Moving around – the distances you have for the various categories are just too short – being able to walk 200 meters does not mean you can lead a full life and require no help. A more reasonable number would be 1000m, with 200m scoring you 10-12 points. My local bus stop is 1km away. If you cannot walk that far you need help. Again, it just feels like the system is designed to stop you getting any help.

There also need to be other categories. Things such as cleaning, laundry, washing up, food shopping etc. These are all tasks that must be done to live independently but are currently not represented. Also, to have a fulfilling life, tasks such as socialising are important so should be represented in the criteria. E.g. having a category about your ability to meet a friend for coffee would be good.

  1. Do the descriptors for ESA accurately assess claimants’ ability to work? If not, how should they be changed?

Much like the pip descriptors, these are simply too harsh. Just because you can sit for 30 minutes does not mean you are fit for work. A work day is 5-8 hours long on average. Can you sit for 5 hours 5 days a week and still manage to food shop at the weekend is a much more realistic assessment of whether someone can work or not.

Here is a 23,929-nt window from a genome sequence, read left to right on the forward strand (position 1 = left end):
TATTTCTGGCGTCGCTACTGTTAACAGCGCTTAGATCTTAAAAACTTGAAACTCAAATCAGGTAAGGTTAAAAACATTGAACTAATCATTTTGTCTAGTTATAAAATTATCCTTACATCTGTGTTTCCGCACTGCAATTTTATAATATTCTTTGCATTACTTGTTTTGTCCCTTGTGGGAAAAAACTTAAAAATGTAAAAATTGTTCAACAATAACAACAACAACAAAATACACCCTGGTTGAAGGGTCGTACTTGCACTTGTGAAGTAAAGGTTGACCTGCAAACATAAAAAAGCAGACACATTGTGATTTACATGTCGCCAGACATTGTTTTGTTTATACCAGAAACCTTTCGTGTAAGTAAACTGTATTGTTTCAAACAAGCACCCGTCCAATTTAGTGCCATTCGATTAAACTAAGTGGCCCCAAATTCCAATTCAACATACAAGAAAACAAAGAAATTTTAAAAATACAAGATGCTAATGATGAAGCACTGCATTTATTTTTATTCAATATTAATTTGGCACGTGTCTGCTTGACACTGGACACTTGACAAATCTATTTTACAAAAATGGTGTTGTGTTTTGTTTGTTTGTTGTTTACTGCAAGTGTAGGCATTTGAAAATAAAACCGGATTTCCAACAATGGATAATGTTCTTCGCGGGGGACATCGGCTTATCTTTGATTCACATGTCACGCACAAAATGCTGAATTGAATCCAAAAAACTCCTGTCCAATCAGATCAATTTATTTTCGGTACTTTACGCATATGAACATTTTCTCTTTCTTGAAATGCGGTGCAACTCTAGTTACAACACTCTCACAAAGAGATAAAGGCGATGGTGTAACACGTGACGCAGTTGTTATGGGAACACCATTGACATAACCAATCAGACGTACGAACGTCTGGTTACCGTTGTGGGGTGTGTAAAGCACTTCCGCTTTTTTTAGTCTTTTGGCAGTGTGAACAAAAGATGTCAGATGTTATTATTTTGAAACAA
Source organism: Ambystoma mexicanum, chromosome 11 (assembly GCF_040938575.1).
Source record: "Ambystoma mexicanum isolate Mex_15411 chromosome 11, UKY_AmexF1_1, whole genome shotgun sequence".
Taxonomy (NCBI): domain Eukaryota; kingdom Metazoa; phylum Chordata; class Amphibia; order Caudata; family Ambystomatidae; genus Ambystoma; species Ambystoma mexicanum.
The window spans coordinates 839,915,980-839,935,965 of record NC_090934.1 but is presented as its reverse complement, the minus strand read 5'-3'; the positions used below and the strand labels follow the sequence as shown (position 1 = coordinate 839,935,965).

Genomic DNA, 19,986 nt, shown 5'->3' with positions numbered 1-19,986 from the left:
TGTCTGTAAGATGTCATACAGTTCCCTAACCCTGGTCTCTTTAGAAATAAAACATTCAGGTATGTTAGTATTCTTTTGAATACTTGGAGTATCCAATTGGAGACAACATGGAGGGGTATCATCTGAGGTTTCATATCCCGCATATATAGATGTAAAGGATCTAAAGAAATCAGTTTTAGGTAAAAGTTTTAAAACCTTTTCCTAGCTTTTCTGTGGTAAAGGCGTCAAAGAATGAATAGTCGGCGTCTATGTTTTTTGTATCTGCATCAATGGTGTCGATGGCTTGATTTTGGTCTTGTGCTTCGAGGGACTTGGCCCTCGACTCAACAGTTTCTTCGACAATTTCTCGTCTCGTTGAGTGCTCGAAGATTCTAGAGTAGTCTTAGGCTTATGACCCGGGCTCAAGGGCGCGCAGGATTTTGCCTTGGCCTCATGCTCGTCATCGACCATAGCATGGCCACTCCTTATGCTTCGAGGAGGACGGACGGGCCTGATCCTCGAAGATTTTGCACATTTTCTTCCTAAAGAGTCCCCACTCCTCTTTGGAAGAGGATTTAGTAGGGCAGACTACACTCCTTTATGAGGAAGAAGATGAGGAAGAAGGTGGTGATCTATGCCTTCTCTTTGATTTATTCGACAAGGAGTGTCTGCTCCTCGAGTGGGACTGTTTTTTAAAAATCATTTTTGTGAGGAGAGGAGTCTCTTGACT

1. DLA (for children under the age of 16) and Attendance Allowance usually use paper-based rather than face-to-face assessments. How well is this working?


  1. How practical would it be for DWP’s decision makers to rely on clinician input, without a separate assessment, to make decisions on benefit entitlement? What are the benefits and the drawbacks of such an approach?

The DWP assessors don’t know the applicant as a person and are always very sceptical and dismissive in my opinion. You submit all this medical evidence when you apply but it does not ever seem to actually be looked at or matter. Putting more weight towards the medical evidence submitted would be good.

7. Appeals data shows that, for some health-related benefits, up to 76% of tribunals find in favour of the claimant. Why is that?

Because the DWP assessors lie in their reports and do not take into account what you tell them or what the medical evidence you have submitted says. They assume that because you came to the appointment you’re fine. I was once told that because I had jeans on I could walk 200m. Where’s the logic there? The current system wants you to end up at appeal because many people don’t go through with the process and then the DWP doesn’t have to give them benefits. Change this mindset to one of compassion and actually looking at all the evidence and fewer cases will go to appeal. When the report after a pip assessment is so far from the truth, it pushes people to appeal. I was told I scored 0 points and wasn’t disabled even after a mandatory reconsideration. This is not true, and the report was riddled with lies and inaccuracies. This made me think the case was worth taking to appeal and at appeal I have now won convincingly twice. If the original report weren’t full of lies, I probably wouldn’t have gone to appeal. You try so hard to prevent people getting benefits that it actually has the opposite effect.